"As you know I am now the Tucker expert and I have done a lot of research with Barbara (Tucker) and we can't find the documentation or provenance for this painting. There have been a few like this that appeared on the market after Bert died in 1999 that we have problems finding provenance for. I am pretty sure this is one of them."
In February 2010, Sharpe met with McBride at a restaurant at Potts Point in order to deliver "some bad news". Fawn and Parrot was subsequently withdrawn from the proposed auction of McBride's artworks.
In the NSWSC, Bergin CJ in Eq was satisfied the painting is a forgery on the balance of probabilities. Although the purchase was made in 2000, HH held McBride's cause of action under the TPA did not accrue until 2010, when the forgery was discovered and the painting was withdrawn from McBride's auction. As such, her claim fell within the limitation period.
Proceedings commenced in February last year, with four defendants in the firing line: Christie's, HFA, Mr Alex Holland (HFA's sole director at the time) and Vivienne Sharpe.
Not one to leave a stone unturned, McBride launched a number of claims in contract, tort, and misleading or deceptive conduct. Equitable relief for unconscionable conduct and breach of fiduciary duty was also on the menu.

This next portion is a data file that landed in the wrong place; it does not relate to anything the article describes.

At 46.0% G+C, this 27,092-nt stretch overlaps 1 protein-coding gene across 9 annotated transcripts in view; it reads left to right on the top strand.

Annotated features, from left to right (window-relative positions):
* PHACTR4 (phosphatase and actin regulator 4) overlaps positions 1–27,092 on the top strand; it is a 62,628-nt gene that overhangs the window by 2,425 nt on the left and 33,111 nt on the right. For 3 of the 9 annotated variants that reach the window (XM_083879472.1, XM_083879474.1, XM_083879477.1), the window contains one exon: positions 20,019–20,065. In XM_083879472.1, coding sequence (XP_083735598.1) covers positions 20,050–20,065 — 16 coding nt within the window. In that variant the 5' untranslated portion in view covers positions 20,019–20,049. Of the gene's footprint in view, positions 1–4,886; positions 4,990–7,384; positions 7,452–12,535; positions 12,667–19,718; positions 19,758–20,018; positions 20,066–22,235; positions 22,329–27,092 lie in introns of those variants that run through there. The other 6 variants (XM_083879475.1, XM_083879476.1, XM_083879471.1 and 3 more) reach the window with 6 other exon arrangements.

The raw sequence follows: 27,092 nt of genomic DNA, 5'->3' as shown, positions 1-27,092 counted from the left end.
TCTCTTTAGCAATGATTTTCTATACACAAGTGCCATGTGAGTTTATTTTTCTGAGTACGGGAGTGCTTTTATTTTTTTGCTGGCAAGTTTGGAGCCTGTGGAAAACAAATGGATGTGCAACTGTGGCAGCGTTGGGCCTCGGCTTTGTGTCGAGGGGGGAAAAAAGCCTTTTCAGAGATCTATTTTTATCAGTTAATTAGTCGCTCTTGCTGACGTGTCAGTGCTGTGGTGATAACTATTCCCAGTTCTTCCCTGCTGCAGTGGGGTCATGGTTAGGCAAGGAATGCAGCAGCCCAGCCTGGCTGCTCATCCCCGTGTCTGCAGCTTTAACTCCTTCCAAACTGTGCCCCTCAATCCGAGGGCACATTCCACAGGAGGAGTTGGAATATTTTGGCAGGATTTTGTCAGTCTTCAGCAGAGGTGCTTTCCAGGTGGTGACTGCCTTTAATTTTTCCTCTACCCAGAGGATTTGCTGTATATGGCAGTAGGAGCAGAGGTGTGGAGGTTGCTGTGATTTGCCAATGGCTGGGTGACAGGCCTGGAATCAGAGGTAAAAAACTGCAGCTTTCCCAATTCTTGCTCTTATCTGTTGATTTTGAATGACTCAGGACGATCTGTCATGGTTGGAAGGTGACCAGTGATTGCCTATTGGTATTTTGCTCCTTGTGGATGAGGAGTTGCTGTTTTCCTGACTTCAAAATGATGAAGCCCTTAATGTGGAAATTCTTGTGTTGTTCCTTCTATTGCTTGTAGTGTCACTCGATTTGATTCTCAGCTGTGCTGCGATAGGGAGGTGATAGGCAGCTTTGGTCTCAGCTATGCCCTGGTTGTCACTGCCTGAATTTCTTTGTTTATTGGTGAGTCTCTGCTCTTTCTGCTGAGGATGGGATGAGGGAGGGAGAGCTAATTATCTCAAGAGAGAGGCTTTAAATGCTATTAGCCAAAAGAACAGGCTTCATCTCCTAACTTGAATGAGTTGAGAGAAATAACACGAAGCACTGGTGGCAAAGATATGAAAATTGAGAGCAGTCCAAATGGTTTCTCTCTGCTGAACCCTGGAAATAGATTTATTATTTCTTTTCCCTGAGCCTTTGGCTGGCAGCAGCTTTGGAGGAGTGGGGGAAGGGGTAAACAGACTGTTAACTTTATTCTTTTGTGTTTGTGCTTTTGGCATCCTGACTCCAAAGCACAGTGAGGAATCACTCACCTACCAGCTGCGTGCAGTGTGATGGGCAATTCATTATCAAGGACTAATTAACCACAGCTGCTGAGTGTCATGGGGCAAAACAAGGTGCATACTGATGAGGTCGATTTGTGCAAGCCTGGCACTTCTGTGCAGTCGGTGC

HFA and Alex Holland
By representing to Christie's that the painting was a genuine Tucker, HFA was found have engaged in misleading or deceptive conduct contrary to the TPA.
Bergin noted it was not necessary for McBride to prove that HFA knew the representations were false at the time.
McBride claimed Holland "was knowingly concerned in HFA's misleading or deceptive conduct". It was Holland who signed the receipt and forwarded an unsigned letter to Christie's, purportedly outlining the provenance ofFawn and Parrot.
In cross-examination, it was suggested Holland wished to conceal the fact that the painting had been purchased from a questionable art dealer called Peter Gant.
Q. Did you have an awareness at 2000 that Mr Gant had been involved in a dispute over a bunch of Blackmans which the painter Charles Blackman said he didn't make?
A. There could have been those allegations, yes.
Q. You were aware of them as at 2000, weren't you Mr Holland?
A. I suppose so.
Q. You were aware at 2000, Mr Holland, that the name Peter Gant was poison within the art market, weren't you?
A. That may be other people's ideas.
Bergin held that Holland made a "conscious decision not to disclose that HFA purchased the painting from ... Peter Gant" with a mind to Gant's poor reputation in the art market.
Despite this, she found McBride had failed to prove Holland knew the painting was a forgery "or that he knew of facts demonstrating the falsity of the representations". As the individual claim against Holland required him to know or suspect the representation was false, the claim was dismissed.